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Which Metaphor Applies to the Supreme Court? You Be the Judge

Barbara A. PerryBarbara A. Perry is Gerald L. Baliles Professor in Presidential Studies and Co-Chair of the Presidential Oral History Program at the University of Virginia’s Miller Center. She is a member of the Supreme Court Historical Society’s Board of Trustees. Perry served as a Supreme Court Fellow in 1994-95 and is co-author, with Henry J. Abraham, of Freedom and the Court: Civil Rights and Liberties in the United States.


Over my four decades of studying the U.S. Supreme Court, I have discovered a number of metaphors to describe the nation’s highest tribunal. As it wrestles with some of the most vexatious issues of our time (presidential immunity and electoral eligibility, affirmative action, homelessness, reproductive rights, religion, voting access, and immigration, to name just a few), figures of speech used to label the court by journalists, jurists, and scholars throughout history have come to the fore. Which apply in this fraught and polarized era? To invoke another metaphor, it might depend on whose ox is being gored.

Supreme Court of the United StatesFortunately, most analogies used to portray the tribunal have been positive descriptors. The late Chief Justice William Rehnquist declared in 1996 that our independent judiciary, headed by the Supreme Court, was “one of the crown jewels of our system of government.” I witnessed this vaunted reputation repeatedly while serving as a Supreme Court Fellow in 1994-95. Some of my duties that year included briefing more than 3,000 officials from seventy different countries, including newly established democracies among the former Soviet empire. Even representatives from older republics would ask, “How do you maintain independent judges? Many of our jurists are corrupt. They accept bribes from litigants to decide in their favor.”

The Supreme Court has typically enjoyed such a saintly image, particularly in contrast to presidents and members of Congress, that observers have applied religious imagery to it. With its bright façade and classical Greek design, the court’s home since 1935 has garnered the moniker “the Marble Temple.” Housing nine members enrobed in black judicial regalia, seated behind a grand mahogany bench, surrounded by carved images of historic lawgivers (secular and religious), and presiding in a hushed room with all the trappings of a sanctuary, the court has earned the sobriquet “the Priestly Tribe.” Federal Judge Jerome Frank coined the term fifty years before it became the title of my 1999 book on the tribunal’s image in the American mind.

Scale and GavelFrank had witnessed the political battle over the court’s conservative rulings against President Franklin Roosevelt’s New Deal policies during his first term. The dust-up produced negative descriptions of the tribunal from opponents of the “Nine Old Men,” the title of a 1937 book by columnists Drew Pearson and Robert Allen. New Dealers dubbed a quartet of aging right-wing justices “the Four Horsemen” from the Biblical “apocalypse.” A trio of liberal justices who supported FDR’s agenda for ameliorating the Great Depression’s devastating effects earned the nickname “the Three Musketeers.”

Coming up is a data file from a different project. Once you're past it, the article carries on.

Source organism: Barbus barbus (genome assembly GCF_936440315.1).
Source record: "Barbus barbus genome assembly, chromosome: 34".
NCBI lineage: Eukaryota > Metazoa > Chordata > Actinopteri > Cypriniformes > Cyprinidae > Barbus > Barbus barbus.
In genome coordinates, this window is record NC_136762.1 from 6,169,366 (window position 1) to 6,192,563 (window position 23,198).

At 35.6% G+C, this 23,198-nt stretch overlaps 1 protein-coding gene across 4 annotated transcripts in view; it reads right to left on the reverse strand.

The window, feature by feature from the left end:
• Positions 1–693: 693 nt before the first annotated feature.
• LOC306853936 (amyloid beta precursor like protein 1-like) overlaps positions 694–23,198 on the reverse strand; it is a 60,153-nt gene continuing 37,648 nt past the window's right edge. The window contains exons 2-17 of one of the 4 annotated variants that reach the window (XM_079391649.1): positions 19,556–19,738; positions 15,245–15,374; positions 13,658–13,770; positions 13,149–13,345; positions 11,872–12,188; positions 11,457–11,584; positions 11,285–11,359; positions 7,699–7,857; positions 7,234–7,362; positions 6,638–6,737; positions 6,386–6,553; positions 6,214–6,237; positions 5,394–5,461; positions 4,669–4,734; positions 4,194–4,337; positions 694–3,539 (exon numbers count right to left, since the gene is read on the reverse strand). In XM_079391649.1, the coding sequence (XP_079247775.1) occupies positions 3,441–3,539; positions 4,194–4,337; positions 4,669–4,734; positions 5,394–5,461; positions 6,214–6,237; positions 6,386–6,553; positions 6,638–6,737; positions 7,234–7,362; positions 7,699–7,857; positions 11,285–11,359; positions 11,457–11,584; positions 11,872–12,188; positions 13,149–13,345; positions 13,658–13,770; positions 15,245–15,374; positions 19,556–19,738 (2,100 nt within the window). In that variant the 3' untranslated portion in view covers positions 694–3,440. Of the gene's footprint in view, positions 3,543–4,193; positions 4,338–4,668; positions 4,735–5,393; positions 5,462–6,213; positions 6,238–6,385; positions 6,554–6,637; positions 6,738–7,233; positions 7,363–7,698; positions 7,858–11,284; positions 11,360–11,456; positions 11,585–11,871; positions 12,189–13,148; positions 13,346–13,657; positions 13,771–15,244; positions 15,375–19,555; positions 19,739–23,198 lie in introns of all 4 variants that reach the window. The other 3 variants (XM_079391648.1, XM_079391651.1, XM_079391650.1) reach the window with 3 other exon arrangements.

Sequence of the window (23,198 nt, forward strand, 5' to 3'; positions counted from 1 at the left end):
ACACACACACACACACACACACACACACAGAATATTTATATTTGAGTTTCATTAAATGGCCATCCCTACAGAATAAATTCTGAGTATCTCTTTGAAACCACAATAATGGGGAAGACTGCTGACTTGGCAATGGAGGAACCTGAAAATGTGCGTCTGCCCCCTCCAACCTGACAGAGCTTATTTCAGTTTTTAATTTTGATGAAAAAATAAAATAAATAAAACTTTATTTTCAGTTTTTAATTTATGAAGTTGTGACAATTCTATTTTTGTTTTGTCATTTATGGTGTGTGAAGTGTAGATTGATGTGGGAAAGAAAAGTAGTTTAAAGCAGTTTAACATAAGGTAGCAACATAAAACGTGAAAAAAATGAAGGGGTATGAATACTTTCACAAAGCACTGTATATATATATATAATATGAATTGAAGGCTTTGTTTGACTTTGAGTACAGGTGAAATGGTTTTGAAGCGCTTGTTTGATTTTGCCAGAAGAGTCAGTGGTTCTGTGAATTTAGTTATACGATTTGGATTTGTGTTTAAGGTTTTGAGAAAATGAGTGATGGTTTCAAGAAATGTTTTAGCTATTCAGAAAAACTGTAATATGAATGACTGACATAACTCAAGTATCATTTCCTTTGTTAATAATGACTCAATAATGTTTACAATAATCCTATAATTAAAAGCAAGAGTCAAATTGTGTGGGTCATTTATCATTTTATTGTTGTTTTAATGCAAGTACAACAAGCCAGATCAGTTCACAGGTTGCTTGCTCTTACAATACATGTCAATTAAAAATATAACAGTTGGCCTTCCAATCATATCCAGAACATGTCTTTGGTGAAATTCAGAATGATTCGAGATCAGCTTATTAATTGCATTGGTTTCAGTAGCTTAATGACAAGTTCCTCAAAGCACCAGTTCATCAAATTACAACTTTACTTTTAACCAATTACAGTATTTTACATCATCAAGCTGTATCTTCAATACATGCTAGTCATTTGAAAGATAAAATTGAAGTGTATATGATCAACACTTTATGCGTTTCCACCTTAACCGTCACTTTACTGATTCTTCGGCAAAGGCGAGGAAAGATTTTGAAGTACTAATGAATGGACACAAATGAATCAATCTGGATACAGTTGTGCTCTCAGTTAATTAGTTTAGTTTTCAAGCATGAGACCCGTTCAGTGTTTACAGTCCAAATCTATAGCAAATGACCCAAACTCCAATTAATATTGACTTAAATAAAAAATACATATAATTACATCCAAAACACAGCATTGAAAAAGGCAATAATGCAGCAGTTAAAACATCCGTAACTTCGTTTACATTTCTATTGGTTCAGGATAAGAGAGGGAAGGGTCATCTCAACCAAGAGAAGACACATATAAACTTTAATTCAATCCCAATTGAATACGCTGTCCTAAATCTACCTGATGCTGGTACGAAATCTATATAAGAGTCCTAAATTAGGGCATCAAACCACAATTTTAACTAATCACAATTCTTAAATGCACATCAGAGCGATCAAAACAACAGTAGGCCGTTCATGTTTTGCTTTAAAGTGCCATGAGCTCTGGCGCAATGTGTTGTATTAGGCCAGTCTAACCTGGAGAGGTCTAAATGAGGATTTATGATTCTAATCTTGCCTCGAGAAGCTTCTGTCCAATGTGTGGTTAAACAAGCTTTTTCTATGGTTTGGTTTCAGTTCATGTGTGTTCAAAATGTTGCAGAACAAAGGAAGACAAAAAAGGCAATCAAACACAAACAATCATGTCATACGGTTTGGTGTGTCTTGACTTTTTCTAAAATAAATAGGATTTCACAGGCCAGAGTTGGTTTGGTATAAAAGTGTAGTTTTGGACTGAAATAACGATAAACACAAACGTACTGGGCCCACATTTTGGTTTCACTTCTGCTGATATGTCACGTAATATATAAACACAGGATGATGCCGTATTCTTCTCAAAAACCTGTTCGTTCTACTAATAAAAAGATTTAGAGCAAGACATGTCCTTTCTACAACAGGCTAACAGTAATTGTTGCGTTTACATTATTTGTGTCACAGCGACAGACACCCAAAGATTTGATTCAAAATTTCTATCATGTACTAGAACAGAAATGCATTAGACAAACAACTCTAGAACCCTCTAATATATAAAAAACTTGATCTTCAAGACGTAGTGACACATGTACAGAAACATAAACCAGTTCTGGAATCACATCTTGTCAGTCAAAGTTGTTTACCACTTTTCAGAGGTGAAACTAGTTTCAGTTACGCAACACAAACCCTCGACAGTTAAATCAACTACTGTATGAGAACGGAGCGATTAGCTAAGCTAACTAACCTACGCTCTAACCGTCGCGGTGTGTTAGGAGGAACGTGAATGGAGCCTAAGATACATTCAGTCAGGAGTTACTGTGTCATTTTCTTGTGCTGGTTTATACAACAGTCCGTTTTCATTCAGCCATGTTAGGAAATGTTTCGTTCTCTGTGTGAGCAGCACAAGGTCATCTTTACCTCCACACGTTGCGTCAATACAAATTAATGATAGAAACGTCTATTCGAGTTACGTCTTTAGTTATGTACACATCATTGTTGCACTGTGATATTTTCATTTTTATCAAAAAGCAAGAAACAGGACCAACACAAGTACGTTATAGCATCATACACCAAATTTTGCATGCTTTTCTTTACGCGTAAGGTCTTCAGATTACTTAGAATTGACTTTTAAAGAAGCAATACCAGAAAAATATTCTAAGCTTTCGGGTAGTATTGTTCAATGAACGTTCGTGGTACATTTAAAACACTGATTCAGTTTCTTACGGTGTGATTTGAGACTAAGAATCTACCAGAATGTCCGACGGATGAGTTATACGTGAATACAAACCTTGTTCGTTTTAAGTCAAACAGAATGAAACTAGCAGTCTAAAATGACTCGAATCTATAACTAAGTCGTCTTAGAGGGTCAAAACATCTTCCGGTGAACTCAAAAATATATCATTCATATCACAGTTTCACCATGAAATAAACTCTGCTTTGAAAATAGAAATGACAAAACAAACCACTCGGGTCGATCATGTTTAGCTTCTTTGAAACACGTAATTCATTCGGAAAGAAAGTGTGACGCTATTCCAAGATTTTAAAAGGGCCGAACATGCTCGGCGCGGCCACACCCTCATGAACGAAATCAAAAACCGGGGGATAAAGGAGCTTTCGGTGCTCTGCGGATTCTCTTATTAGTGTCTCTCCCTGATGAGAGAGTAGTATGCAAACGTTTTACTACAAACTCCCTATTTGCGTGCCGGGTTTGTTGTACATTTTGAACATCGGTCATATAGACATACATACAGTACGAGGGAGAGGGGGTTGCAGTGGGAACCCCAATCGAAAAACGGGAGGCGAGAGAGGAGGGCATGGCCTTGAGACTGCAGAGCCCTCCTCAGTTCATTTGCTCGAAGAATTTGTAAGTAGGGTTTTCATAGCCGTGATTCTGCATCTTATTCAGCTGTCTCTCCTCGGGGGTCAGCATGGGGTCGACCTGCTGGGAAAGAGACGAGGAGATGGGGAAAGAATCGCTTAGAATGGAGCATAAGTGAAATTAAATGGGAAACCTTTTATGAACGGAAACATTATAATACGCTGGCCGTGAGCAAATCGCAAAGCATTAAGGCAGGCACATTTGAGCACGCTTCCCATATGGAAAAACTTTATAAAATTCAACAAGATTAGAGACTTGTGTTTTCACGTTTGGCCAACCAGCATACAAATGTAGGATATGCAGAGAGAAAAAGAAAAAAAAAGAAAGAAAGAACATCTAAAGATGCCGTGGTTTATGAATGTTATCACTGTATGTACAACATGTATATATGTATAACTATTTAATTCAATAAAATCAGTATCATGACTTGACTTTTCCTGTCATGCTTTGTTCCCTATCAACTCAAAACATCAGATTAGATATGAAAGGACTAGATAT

Even before the 1930s’ clashes among a closely split court, renowned Justice Oliver Wendell Holmes, who served in the first third of the twentieth century, reportedly described the prickly brethren on the high bench as “nine scorpions in a bottle.”

A more neutral appellation to define the justices’ chambers, headed by the jurists, who preside over four law clerks, secretaries, and messengers, appeared via Justice Lewis Powell in the 1980s. He explained that the justices discuss cases together in their confidential conferences, but, ultimately, they each “make separate and independent judgments.” Powell referred to the court as "nine separate law firms." Another nonpartisan figure of speech that simply relates the court’s realities is also Holmesian in its origin. “We are very quiet there, but it is the quiet of a storm center,” Holmes remarked in a 1913 public speech.

Whether positive, negative, or neutral, descriptors of the U.S. Supreme Court throughout its modern history have represented how its members, and those in journalism and academe, refer to it. The only label that is permanently retired is “Nine Old Men.” The current justices include four women, and four members (two females and two males) are in their fifties—a youthful age for members of this body who rival only symphony orchestra conductors for longevity. They continue to work in their Marble Temple and wear the black robes of a “Priestly Tribe.” They are nine individual justices operating in the center of stormy battles while trying to find consensus. When they don’t succeed and allow personal or jurisprudential differences to intervene, watch out for stinging remarks in written opinions, from the bench, or in public speeches. Although liberals might view the current conservative wing of the court in apocalyptic terms, they should take heart that conservatives felt the same when the justices began supporting the New Deal, when Chief Justice Earl Warren fomented a progressive judicial revolution, and when even President Richard Nixon’s quartet of appointees couldn’t mount a counterbalance to it.

Yet when the court has drifted into the storm (or caused one) and away from the quiet of its eye, it has eventually returned to its place as the jewel in the crown—if I can mix my metaphors!


Footnote: Barbara A. Perry has written several books on the U.S. Supreme Court. Learn more here.

Ground and Pillars in Washington, D.C.